Feeds

Attackers conceal exploit sites with Twitter API

Trends technique suffers hacktile dysfunction

Top 5 reasons to deploy VMware with Tegile

Drive-by exploit writers have been spotted using a popular Twitter command to send web surfers to malicious sites, a technique that helps conceal the devious deed.

The microblogging site makes application programming interfaces (APIs) such as this one available so legitimate websites can easily plug into the top topics being tweeted. As the concerns and opinions of Twitter users change over time, so too will the so-called top 30 trending topics.

But it turns out that the API for generating the never-ending stream of keywords is being used by miscreants, too. According to researcher Denis Sinegubko, it's being added to heavily obfuscated redirection scripts injected into compromised websites. The scripts, which redirect victims to drive-by sites that attempt to exploit unpatched vulnerabilities in programs such as Apple's QuickTime, use the second letter of a trending topic to arrive at a secret code that's a key ingredient in determining the contents of the domain.

The top term "Jedward" from a few days ago, for instance, becomes ghoizwvlev.com. Other domain names generated this month included abirgqvlev.com, fgxhzgvlev.com and abxhcgvlev.com.

"To make the domain name generation less predictable, they use the code of the second character in the Twitter search that was the most popular two days earlier," Sinegubko writes. "This way they have one day to register a new domain name that will be active the next day."

The Twitter API is a useful weapon in the miscreant's arsenal because it helps prevent malicious scripts from being caught by scanners searching for malicious domain names in web scripts. Instead of seeing a URL known to be distributing malware, the scanners see a widely used API for one of the world's most popular websites.

If the scheme sounds like a lot of work to keep drive-by exploit sites concealed, you're right. Something seems to have gone wrong, and of the many generated names Sinegubko checked, only one was registered, and that one suffered from internal errors.

Still, the technique shows the continuing evolution of attackers striving to find new ways to cloak drive-by attacks. And based on this analysis of the Torpig botnet, Sinegubko isn't the only white hat hacker who has stumbled onto it.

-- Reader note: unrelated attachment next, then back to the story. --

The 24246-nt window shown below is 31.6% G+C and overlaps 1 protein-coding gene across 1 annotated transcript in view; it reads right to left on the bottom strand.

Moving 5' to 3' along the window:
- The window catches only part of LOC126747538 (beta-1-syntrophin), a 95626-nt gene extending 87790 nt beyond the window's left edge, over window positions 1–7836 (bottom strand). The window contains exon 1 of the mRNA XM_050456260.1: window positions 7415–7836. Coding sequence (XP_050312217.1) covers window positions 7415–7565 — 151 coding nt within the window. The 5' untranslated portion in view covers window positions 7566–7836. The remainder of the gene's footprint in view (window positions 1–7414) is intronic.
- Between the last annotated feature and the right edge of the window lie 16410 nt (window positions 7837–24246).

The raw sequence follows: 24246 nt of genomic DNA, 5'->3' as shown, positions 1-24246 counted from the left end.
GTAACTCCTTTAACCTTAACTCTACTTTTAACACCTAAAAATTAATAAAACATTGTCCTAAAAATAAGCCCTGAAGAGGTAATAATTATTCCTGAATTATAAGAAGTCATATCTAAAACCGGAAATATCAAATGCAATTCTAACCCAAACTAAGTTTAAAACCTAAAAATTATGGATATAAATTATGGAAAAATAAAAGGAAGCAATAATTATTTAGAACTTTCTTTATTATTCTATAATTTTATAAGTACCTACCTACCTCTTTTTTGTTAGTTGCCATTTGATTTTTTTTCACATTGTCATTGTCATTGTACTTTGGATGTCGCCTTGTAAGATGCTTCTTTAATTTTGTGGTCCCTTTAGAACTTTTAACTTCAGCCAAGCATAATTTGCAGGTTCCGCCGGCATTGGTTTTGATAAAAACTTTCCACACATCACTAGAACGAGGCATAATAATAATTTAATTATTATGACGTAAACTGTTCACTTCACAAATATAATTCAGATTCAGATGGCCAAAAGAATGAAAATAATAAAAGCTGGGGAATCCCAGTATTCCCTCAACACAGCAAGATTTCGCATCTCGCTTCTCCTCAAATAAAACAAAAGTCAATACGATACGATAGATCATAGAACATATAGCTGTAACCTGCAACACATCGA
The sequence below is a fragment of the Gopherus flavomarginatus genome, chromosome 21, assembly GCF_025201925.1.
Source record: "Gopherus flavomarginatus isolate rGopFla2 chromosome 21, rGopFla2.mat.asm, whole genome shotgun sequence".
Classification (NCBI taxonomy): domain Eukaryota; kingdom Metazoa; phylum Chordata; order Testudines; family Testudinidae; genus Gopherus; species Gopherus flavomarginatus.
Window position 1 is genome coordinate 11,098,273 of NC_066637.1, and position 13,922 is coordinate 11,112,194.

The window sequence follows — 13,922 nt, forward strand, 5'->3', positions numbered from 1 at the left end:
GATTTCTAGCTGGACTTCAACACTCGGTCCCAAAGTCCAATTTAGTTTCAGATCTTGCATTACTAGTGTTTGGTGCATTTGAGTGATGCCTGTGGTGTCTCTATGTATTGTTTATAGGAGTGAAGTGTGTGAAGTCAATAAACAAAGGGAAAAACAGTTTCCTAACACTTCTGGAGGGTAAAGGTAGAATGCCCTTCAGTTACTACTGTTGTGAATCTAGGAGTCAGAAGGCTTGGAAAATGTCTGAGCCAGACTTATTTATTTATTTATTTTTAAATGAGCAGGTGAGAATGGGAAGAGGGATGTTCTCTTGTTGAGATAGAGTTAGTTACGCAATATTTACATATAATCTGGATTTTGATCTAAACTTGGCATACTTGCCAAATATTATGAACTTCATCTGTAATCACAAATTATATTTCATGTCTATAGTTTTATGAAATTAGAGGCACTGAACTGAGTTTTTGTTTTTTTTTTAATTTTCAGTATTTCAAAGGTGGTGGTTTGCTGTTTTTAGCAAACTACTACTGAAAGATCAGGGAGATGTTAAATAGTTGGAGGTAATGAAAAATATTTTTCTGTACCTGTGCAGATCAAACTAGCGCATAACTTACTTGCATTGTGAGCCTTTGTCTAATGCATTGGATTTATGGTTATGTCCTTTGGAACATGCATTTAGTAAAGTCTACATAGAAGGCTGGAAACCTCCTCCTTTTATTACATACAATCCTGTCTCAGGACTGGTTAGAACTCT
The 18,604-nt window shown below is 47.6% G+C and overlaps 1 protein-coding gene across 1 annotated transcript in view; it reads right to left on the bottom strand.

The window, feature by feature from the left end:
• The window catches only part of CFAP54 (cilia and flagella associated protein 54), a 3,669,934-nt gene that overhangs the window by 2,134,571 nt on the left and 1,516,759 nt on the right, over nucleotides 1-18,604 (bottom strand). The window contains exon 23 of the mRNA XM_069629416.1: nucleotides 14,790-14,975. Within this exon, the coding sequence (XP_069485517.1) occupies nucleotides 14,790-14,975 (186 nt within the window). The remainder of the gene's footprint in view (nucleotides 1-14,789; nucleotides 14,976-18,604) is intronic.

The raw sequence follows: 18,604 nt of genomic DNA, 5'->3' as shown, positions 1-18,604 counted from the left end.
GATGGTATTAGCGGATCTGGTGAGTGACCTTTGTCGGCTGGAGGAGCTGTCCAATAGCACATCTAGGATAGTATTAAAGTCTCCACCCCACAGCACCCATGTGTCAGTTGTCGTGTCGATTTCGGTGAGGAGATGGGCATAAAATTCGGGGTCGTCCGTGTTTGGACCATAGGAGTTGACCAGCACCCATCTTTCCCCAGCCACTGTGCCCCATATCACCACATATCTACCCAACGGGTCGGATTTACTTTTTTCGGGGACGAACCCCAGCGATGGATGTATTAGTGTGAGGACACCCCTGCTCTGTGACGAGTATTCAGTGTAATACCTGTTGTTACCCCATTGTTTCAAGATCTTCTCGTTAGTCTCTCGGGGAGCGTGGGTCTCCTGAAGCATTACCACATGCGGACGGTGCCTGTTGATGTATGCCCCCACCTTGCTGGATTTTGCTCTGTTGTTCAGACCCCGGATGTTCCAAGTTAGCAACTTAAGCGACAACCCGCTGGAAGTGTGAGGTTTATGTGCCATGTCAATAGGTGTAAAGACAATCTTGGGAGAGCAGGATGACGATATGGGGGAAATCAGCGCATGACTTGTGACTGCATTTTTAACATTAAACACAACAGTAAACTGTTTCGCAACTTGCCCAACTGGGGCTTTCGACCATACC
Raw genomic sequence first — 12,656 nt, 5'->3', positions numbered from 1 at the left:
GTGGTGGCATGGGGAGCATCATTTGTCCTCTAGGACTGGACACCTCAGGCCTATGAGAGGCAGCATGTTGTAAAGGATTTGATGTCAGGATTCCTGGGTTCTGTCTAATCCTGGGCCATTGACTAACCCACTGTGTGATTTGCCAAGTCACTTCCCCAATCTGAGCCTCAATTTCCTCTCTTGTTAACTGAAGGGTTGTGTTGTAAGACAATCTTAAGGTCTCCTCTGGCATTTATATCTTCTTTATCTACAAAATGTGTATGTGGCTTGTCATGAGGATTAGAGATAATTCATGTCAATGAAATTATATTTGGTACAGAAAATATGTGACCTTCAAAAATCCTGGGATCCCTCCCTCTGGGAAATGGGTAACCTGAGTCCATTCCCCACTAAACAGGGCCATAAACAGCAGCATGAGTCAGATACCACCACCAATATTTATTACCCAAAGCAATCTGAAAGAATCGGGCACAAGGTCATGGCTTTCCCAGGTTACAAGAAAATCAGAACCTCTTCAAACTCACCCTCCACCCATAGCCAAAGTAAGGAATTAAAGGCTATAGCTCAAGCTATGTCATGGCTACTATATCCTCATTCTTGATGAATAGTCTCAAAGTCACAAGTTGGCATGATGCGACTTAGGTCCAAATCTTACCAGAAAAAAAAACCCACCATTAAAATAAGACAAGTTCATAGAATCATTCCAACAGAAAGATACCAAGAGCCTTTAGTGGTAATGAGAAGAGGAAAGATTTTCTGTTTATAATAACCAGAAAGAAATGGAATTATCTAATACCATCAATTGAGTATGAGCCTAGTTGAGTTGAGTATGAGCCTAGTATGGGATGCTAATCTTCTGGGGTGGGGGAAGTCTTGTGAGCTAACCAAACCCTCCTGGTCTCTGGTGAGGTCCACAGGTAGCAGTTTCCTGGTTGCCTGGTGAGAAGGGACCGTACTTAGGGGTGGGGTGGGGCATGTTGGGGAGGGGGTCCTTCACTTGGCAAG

"This is probably the most creative malicious script I've seen so far," Sinegubko writes. "Luckily for us, it was not very well thought out."

Internet Security Threat Report 2014

More from The Register

next story
UK smart meters arrive in 2020. Hackers have ALREADY found a flaw
Energy summit bods warned of free energy bonanza
DRUPAL-OPCALYPSE! Devs say best assume your CMS is owned
SQLi hole was hit hard, fast, and before most admins knew it needed patching
Knock Knock tool makes a joke of Mac AV
Yes, we know Macs 'don't get viruses', but when they do this code'll spot 'em
Feds seek potential 'second Snowden' gov doc leaker – report
Hang on, Ed wasn't here when we compiled THIS document
Mozilla releases geolocating WiFi sniffer for Android
As if the civilians who never change access point passwords will ever opt out of this one
Why weasel words might not work for Whisper
CEO suspends editor but privacy questions remain
prev story

Whitepapers

Cloud and hybrid-cloud data protection for VMware
Learn how quick and easy it is to configure backups and perform restores for VMware environments.
Forging a new future with identity relationship management
Learn about ForgeRock's next generation IRM platform and how it is designed to empower CEOS's and enterprises to engage with consumers.
High Performance for All
While HPC is not new, it has traditionally been seen as a specialist area – is it now geared up to meet more mainstream requirements?
Intelligent flash storage arrays
Tegile Intelligent Storage Arrays with IntelliFlash helps IT boost storage utilization and effciency while delivering unmatched storage savings and performance.
Security and trust: The backbone of doing business over the internet
Explores the current state of website security and the contributions Symantec is making to help organizations protect critical data and build trust with customers.